There are a great number of new things happening at Bouverie Preserve right now and I would love to fill you all in!

About two weeks ago the Bouverie Stewards helped move the remaining parts of Bouverie that were to be saved before demolition. Among those things were a bunch of t-posts, some flower pots, the mountain lion equipment, a large obsidian rock in front of Gilman Hall, and most importantly, our favorite Egret statue, which managed to partially survive the fire. I would like to think the egret will one day be placed in the new building as a memory and tribute to our community’s history. The native grasses next to Gilman Hall were caution-taped to prevent access of trucks and tractors, as were the obelisks and a big cool rock in front of Jeanne’s home. At the end of that day I saw Kurt taping-up that rock. “You like that rock?” I asked. “You see this rock?” He pointed. “Don’t let them take this rock.” Aye-aye, captain.

Last week demolition began and some of the stewards, including myself, travelled to Toms Point to remove ice plant. Not an easy task, but the view was unbeatable. Jen Potts brought her son Toby as well. The first words of his when we got out to the water were “Three otters!” I turned my head in excitement to see three bobbing buoys. I looked back at him to see a big 7-year old grin. What a little turkey. It was a hard day full of fun and good work. We all hiked back to the cars much slower than when we came in! A group of volunteer arborists from Armstrong Woods were at Bouverie that same day. They were able to clear 8 big hazard trees around the trails. That’s another step towards getting our education program underway!

I have been working with Kurt Heffernon (Land Steward) to get Bouverie’s pool back up and running. It is looking about 95% now I am happy to announce. Thanks to a generous donation of a 5000w generator, we were able to have an electrician connect the pool pump to electricity. Also, thanks to Judy (one of our Stewards and a Docent) the roses around the pool have been pruned and loved.

There are two big honky white birds, who you may recognize, waddling around on top of the bell tower now. The geese are back! I see them every day now. Also, here is a quick update on the wildflowers I have seen blooming at the preserve so far: Milkmaids, Shooting Stars, Death Camas/Zigadene/Star Lily, Common Blennosperma, Wood Anemone, Meadowfoam, and Miner’s Lettuce. The flower-diversity bull has just begun to kick dirt from under his feet! I’m expecting a big charge as a result of the burn.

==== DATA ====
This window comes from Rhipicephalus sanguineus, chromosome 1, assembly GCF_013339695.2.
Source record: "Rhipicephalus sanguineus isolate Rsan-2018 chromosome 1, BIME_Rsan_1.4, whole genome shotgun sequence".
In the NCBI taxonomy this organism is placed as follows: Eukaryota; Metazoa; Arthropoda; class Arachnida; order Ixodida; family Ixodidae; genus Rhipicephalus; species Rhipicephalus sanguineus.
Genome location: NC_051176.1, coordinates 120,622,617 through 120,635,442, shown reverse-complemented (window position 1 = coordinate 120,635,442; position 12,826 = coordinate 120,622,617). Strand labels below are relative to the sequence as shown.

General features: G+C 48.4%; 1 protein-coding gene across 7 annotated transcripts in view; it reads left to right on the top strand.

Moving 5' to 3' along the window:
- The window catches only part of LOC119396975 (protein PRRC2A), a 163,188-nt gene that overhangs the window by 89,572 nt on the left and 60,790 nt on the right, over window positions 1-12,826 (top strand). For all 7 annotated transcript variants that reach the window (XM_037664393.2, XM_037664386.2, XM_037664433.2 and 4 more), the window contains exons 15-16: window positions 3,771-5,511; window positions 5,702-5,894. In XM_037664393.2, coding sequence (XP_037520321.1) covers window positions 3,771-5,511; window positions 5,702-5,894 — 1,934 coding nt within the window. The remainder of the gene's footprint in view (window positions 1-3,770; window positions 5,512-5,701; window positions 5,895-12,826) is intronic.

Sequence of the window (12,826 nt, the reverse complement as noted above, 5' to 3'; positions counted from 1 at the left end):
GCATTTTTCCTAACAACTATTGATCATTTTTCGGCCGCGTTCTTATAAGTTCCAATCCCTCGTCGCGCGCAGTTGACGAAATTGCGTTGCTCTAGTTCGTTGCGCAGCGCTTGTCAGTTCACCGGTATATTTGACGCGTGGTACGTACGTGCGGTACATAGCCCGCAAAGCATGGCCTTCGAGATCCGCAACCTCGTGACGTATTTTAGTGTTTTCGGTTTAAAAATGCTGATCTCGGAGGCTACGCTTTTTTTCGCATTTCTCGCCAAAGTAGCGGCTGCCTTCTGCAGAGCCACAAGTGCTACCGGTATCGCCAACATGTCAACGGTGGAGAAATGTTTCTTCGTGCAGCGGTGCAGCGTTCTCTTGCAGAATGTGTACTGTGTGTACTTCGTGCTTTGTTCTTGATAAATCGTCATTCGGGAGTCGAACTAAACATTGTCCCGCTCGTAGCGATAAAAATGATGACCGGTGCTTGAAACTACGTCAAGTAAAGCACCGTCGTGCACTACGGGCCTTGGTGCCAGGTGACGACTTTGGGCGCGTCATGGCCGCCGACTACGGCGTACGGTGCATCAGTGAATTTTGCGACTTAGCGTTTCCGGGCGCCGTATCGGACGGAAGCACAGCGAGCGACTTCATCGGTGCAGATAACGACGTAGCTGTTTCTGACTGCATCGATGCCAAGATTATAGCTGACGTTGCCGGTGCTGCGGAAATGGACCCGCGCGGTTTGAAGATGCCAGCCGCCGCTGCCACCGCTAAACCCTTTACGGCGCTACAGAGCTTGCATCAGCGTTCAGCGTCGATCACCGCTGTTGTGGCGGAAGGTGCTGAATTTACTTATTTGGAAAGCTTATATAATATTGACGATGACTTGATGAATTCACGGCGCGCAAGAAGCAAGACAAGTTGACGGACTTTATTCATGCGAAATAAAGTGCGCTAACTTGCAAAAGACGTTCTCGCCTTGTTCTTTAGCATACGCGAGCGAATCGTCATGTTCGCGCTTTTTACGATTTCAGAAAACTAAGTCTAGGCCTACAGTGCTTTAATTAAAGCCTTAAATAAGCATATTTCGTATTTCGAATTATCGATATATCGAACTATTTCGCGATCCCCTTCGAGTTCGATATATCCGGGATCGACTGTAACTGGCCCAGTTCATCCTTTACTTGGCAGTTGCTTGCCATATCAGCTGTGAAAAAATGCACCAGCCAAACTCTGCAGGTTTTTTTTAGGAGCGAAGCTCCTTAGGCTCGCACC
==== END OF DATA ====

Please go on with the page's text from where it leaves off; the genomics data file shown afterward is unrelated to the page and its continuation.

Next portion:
I have been able to get around the preserve much easier now thanks to the donation of a brand-new shiny blue Mule! Our old off-road work vehicle got burned up, which has helped me burn quite a bit more calories at work. This new one is quite the machine. I don’t think I have driven it yet without a dorky smile.

I was contacted by the Watershed Stewardship Program, based out of Windsor, who works with Americorps to improve the health of riparian zones. They asked me if they could organize a volunteer day dedicated to riparian restoration around Stewart Creek. I told them that our creek is actually doing very well at the moment, but while I have you on the line how do you feel about trail maintenance? Long story short, the connector trail needs a ton of work done, and doing that work would significantly prevent erosion into the creek. I took a walk with their coordinators along the trail, and they agreed to help us out! Saturday March 31, as of now, is the date for the volunteer day. The work will be hard and heavy. However, if any of you are seriously interested on doing some butt-kicking trail work along the Connector Trail (Bouverie Stewards I know you’re already skipping around) feel free to contact Katy Abbott from the Watershed Stewards Program. Her email is: Kathleen.abbott@waterboards.ca.gov

I got to go on a short hike with about 20 docents led by Jeanne Wirka the other day. Some of these docents had over 25 Bouverie years under their belt. I got assigned to the caboose. I slowly trailed behind and got to watch the beautiful sight of these docents come back to this wonderful place we have all loved together. To say the least, it was a refreshing moment I had been longing to have.

Yesterday I attended the 2018 Docent Graduation. What a great new class we have coming in! I was pleased to see that the warm, goofy, curious, and inspirational energy I have known docents to have is of no shortage in this group.

The demolition of buildings at Bouverie Preserve has been happening quickly. I walked through today, unsure of how I felt about the blank slab foundation of which Gilman Hall once stood proudly. I walked up above to the obelisks and peeked inside for any early-riser rattlers. There were none, and I stepped inside. Here a docent once told me that David Bouverie encouraged arriving and departing visitors to close their eyes and make a wish, or perhaps just a thought, with their hand atop the metal post. And just like I did that spring day in 2003, and some many days following, I made a wish.

Not everything burns, I guess.

Now go hug a tree,
Jared Jacobs